Working with ACES & Preventing Adverse Outcomes

ACES: Adverse Childhood Experiences

Whāraurau is committed to supporting the infant, children and youth mental health and AOD workforces across sectors to deliver quality practice aimed at enhancing the wellbeing of infants, children, young people and their families/whānau.

By enhancing the delivery of practice by the Children’s Workforces we aim to support children, young people and whānau wellbeing.

While many children who have a parent with mental health and/or addiction issues do well, a proportion are vulnerable to a range of poor outcomes, including increased risk of developing wellbeing issues.

The Parent and Teacher Team | Te Taunaki Mātua Pouako provide workforce training and support for the Incredible Years® Teacher and Parent programmes, Triple P: Positive Parenting Programs and PCIT programmes.

These programmes provide evidence-based parenting support to whānau and aim to strengthen relationships between mātua and their tamariki.

The responses of children/tamariki to a traumatic event vary. Even children/tamariki exposed to the same traumatic event may have different responses. Nearly all children/tamariki express some kind of distress or behavioural change following a traumatic event.

The responses of children/tamariki to a traumatic event vary. Even children/tamariki exposed to the same traumatic event may have different responses. Nearly all children/tamariki express some kind of distress or behavioural change following a traumatic event.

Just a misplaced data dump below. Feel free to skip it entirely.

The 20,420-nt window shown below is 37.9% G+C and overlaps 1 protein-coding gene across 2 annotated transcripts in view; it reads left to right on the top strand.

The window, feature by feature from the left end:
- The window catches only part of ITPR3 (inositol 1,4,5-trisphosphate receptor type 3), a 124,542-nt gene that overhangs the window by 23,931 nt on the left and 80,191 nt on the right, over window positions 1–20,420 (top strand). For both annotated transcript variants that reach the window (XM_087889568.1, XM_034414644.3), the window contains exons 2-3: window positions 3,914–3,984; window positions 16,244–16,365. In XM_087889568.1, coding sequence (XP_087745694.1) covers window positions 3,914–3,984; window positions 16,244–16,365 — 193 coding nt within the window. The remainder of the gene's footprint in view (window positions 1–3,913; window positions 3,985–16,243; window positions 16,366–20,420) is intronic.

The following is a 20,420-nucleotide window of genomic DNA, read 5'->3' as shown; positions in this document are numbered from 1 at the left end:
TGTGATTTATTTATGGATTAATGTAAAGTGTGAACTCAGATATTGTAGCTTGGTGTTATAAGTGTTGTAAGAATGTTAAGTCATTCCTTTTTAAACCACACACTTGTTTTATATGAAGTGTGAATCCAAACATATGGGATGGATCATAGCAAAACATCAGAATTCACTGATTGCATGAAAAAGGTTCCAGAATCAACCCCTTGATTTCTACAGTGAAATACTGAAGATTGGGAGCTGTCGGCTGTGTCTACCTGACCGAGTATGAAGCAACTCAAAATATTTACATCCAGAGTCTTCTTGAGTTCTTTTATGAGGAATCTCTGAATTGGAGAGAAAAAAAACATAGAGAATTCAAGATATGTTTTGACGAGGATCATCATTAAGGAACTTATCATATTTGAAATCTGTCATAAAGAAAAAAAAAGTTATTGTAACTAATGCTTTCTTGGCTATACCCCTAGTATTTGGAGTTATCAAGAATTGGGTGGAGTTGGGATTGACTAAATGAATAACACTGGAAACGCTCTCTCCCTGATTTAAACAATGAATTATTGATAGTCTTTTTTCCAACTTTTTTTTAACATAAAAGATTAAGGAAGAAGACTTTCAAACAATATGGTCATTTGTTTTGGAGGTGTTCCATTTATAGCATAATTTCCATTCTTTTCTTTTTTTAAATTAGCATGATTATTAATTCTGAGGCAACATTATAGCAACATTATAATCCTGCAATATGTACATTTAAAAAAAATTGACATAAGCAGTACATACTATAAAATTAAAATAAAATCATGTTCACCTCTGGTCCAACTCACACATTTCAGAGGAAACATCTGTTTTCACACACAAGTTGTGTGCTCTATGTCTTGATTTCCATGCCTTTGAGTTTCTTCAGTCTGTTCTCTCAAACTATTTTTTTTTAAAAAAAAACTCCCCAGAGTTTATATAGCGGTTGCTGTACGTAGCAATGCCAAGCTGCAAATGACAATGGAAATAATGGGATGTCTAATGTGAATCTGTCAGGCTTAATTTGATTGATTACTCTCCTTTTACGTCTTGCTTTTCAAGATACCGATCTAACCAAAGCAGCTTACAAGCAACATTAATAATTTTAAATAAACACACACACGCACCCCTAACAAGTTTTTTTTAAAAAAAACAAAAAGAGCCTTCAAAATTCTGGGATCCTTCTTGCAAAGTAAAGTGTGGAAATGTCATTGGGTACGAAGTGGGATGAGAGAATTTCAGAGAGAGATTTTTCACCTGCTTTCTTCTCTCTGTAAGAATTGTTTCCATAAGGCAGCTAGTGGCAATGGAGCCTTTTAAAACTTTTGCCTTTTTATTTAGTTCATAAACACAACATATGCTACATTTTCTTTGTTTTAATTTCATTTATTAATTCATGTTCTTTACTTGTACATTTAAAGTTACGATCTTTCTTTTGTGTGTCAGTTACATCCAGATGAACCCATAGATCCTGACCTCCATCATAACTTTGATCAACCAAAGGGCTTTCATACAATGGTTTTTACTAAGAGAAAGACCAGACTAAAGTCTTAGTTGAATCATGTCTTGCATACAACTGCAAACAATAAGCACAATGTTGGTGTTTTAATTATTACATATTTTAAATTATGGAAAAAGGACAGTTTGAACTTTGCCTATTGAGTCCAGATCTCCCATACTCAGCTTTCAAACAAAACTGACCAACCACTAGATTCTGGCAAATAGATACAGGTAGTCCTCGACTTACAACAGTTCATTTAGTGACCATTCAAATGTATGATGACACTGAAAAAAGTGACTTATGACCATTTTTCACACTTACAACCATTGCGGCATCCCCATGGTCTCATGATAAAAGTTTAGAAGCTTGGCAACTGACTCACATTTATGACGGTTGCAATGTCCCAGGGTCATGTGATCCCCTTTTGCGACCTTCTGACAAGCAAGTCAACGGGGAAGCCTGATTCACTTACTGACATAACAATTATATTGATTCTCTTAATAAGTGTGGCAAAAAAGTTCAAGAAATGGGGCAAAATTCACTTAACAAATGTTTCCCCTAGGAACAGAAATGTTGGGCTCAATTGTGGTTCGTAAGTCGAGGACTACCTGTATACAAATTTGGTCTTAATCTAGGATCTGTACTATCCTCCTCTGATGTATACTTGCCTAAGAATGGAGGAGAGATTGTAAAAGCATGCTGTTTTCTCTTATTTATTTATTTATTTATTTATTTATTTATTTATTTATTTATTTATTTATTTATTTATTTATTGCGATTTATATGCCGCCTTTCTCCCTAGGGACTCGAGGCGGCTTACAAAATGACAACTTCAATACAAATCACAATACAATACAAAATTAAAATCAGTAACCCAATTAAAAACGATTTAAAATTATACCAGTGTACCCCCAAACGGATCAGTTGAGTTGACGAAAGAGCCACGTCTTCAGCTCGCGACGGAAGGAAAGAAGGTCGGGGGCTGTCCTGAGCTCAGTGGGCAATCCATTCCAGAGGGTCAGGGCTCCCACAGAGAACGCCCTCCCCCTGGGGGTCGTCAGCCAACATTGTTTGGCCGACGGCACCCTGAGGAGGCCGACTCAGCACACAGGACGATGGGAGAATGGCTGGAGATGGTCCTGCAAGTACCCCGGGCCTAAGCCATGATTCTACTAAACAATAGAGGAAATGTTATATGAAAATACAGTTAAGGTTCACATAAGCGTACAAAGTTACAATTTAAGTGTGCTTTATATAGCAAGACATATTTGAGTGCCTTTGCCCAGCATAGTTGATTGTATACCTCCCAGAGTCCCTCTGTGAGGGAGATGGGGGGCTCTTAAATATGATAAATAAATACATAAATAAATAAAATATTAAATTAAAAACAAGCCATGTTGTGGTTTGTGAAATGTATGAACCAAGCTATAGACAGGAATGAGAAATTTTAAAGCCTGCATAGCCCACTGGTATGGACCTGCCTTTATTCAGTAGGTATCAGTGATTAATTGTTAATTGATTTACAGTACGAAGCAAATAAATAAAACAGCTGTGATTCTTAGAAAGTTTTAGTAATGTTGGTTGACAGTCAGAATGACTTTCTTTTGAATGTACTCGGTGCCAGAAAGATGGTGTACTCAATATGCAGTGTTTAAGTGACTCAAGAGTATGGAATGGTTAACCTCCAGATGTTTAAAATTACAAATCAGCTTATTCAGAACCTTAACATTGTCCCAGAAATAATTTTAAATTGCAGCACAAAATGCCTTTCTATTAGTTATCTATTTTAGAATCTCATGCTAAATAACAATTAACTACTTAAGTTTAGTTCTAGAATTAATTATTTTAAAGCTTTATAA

A series of eLearning modules are available for Raising trauma awareness for caregivers and people working with children and whānau.

While many children who have a parent with mental health and/or addiction issues do well, a proportion are vulnerable to a range of poor outcomes, including increased risk of developing wellbeing issues.

This initiative aims to increase the capability of health professionals to identify and attend to the needs of these children and their family/whānau. This may include the development of resources for the sector(s), identification of the pathways for support, and a strategic plan regarding the implementation of best-practice COPMIA initiatives. It builds on Ministry of Health scoping (Williment, MOH 2012).

This project is led Whāraurau in collaboration with the other workforce centres: Te Pou, Matua Raki, Abacus and Te Rau Ora (formerly Te Rau Matatini). MORE...

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In assisting the move towards family/whānau-centred mental health and addiction services, the Supporting Parents Healthy Children (SPHC) National Project Team have partnered with The Bouverie Centre, Victoria’s Family Institute to implement the Single Session Family Consultation Model across the mental health and addiction sectors in New Zealand.

The Single Session Family Consultation model (SSFC) is a brief process for engaging and meeting with families/whānau that aims to clarify how the family/whānau will be involved in the individual’s care or support, and to help family/whānau members identify and address their own needs.

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Supporting Parents

Parent & Teacher team